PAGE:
On 19 June 2015, the Center for the Study of Democracy and the Center for Research and Policy Making held a conference on developing a hidden economy task force in Republic of Macedonia.
Mr. Ruslan Stefanov, Director of the Economic Program at CSD suggested that governmental institutions reach consensus on hidden economy issues and express their joint view in the framework of one single body. He stressed that the hidden economy will be a policy concern in the decade to come. In that context, the role of the hidden economy task force will be to consider and promote not only punitive measures, but also motivational policies and incentives that can encourage positive economic growth.
Ms Marija Risteska, Director of the Center for Research and Policy Making reinforced the task force idea as a knowledge exchange platform, as well as a nucleus for encouraging cooperation, generation of recommendations and measures that can be forwarded or presented to the Economic and Social Council at the Ministry of Labor and Social Policy (MLSP).
Mr. Emil Shurkov, Analyst at the Center for Research and Policy Making, stressed that the phenomena affects the most vulnerable groups such as the young, unemployed, and the poor. He presented an analysis of the policies applied in Macedonia and data from a survey on the hidden economy. According to the survey, a third of the employed receive “envelope wages”, and more than half of the employed have “contracts with hidden clauses.” Education plays a significant role in determining the share of workers having written labor contracts. For instance, only 44% of the workers with primary education have a written contract. This share increases to 81% for secondary and 93.5% for tertiary education. Startlingly, these figures are even more dramatic when the ethnic background and distrust in the policy-makers is taken into consideration.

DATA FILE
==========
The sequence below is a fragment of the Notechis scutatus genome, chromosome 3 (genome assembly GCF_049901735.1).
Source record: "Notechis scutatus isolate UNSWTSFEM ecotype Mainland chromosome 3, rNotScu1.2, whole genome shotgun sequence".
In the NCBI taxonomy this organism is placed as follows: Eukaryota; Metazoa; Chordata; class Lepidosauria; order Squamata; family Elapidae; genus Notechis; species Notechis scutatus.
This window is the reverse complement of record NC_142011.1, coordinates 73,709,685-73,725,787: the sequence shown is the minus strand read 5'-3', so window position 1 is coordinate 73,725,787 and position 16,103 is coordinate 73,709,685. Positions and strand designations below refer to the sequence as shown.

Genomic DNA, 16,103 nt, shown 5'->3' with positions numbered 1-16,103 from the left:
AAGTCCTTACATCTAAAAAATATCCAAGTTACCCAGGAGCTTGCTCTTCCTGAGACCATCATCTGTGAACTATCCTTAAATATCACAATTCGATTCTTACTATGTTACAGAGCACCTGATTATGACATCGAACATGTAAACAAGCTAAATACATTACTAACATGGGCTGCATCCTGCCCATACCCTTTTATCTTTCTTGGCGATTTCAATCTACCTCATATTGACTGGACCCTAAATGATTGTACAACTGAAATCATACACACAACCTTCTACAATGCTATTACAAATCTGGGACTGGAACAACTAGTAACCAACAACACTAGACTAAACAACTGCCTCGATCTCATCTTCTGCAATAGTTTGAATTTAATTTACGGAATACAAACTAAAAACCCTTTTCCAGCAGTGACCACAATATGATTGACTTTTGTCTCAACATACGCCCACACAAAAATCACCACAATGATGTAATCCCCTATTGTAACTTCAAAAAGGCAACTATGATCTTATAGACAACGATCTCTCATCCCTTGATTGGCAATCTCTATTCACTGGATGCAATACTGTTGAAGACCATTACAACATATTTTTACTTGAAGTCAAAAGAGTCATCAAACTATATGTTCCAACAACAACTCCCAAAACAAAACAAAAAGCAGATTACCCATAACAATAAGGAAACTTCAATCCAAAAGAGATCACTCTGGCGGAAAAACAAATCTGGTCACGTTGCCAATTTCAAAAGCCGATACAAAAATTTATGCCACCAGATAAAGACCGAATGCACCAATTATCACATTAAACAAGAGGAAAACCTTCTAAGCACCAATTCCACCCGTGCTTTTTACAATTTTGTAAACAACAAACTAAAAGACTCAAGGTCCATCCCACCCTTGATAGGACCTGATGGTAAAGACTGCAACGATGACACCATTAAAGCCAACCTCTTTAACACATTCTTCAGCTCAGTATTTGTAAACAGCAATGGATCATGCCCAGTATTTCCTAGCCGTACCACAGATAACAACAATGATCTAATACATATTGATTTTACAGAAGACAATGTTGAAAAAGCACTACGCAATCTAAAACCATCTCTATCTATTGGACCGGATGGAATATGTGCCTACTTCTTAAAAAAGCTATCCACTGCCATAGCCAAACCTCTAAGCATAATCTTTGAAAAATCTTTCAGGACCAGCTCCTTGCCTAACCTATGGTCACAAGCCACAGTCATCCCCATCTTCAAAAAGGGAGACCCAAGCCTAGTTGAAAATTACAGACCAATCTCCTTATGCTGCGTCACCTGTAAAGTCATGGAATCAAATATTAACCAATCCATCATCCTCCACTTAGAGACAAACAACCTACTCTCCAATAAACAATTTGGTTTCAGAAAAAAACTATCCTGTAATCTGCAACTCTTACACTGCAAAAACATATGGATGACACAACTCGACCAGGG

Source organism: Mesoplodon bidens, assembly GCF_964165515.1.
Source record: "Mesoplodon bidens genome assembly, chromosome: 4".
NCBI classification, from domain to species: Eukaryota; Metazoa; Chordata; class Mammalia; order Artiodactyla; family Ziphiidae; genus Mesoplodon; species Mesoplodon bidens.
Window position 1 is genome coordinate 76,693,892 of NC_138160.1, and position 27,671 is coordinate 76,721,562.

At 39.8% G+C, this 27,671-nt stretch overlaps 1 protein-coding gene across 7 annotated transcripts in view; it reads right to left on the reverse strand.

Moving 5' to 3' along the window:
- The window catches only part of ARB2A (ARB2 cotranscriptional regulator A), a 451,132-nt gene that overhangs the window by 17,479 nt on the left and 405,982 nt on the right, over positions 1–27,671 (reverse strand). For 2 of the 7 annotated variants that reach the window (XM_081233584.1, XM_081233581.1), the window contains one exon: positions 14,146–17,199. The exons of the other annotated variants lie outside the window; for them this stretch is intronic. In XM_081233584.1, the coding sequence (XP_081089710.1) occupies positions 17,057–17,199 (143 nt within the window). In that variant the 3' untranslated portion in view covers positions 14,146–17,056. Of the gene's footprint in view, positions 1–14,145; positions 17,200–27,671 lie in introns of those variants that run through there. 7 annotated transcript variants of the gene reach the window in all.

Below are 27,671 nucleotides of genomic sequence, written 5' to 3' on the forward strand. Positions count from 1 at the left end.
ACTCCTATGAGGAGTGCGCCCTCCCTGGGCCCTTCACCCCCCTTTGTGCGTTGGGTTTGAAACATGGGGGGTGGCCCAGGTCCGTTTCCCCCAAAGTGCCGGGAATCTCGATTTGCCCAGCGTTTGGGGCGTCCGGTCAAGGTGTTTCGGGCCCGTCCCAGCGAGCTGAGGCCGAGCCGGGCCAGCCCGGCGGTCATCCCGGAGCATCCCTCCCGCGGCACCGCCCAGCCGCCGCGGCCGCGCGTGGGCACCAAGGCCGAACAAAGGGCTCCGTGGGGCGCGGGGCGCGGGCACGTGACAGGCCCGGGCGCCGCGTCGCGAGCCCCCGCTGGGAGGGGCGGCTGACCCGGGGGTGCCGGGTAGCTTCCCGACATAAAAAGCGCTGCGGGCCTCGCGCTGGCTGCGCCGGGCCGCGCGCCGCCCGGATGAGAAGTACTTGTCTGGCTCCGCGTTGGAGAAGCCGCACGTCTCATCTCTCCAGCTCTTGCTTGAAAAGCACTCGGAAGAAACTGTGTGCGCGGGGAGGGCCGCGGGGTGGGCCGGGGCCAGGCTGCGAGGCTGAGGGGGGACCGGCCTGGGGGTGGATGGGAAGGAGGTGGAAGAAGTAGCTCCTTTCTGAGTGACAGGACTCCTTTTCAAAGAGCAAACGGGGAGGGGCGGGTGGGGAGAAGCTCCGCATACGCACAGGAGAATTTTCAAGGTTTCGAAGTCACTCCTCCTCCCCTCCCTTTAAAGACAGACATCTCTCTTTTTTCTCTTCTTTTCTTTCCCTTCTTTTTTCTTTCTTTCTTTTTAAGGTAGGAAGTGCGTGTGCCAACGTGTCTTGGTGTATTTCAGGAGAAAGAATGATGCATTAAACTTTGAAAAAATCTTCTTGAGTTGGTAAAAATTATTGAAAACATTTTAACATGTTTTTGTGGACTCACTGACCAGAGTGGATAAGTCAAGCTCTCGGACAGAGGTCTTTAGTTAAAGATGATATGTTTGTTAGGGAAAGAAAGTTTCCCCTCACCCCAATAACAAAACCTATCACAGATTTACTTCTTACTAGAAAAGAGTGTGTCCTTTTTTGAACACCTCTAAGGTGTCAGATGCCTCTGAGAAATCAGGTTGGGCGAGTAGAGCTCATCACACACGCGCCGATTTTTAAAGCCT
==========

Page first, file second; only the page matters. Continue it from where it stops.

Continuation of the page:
Ms Snezana Denkovska, Director of the Chamber of Crafts, emphasized the importance of the Ministry of Labor and Social Policy (MLSP) and its inspectorates, and its key role in providing authority and operational viability of the Hidden Economy Task Force.
Mr. Rade Nenadic, Director of the Employment Agency (AVP) noted that it is very easy and inexpensive to register a company in Macedonia, nevertheless, the laws that govern the defaulting, bankruptcy and closure of companies are a huge obstacle to the formalization, resulting in entrepreneurs having no incentive to invest. Furthermore, the employer cannot be forced to stop the practice of cashing out envelope wages, because the Public Revenue Office (PRO) does not have the legal jurisdiction to interfere in these cases. In this respect, collaboration between PRO and MLSP is crucial to tackle the problem of the “envelope wages”.
Ms Slavica Kiroska from the Public Revenue Office (PRO) discussed how motivational campaigns are used by the PRO to encourage companies to register their economic activity. For example, unregistered subjects are given a certain amount of time where they can legally register their activity without any fear of legal prosecution. The action plan has a methodology of how to evaluate the effectiveness of its activities, and it is a good framework for tackling some aspects of the hidden economy in Macedonia.
Ms Biljana Chklamovska, legal expert at the Union of Independent and Autonomous Trade Unions of Macedonia (UNASM) stated that despite the existing various active employment measures, the share of undeclared workers is still high. She suggested having a smaller, more compact and flexible task force, which will increase its efficiency. Ms Chklamovska suggested a government-funded awareness campaign pioneered by the task force that could potentially reach most, if not all of the citizens in the Macedonian economy.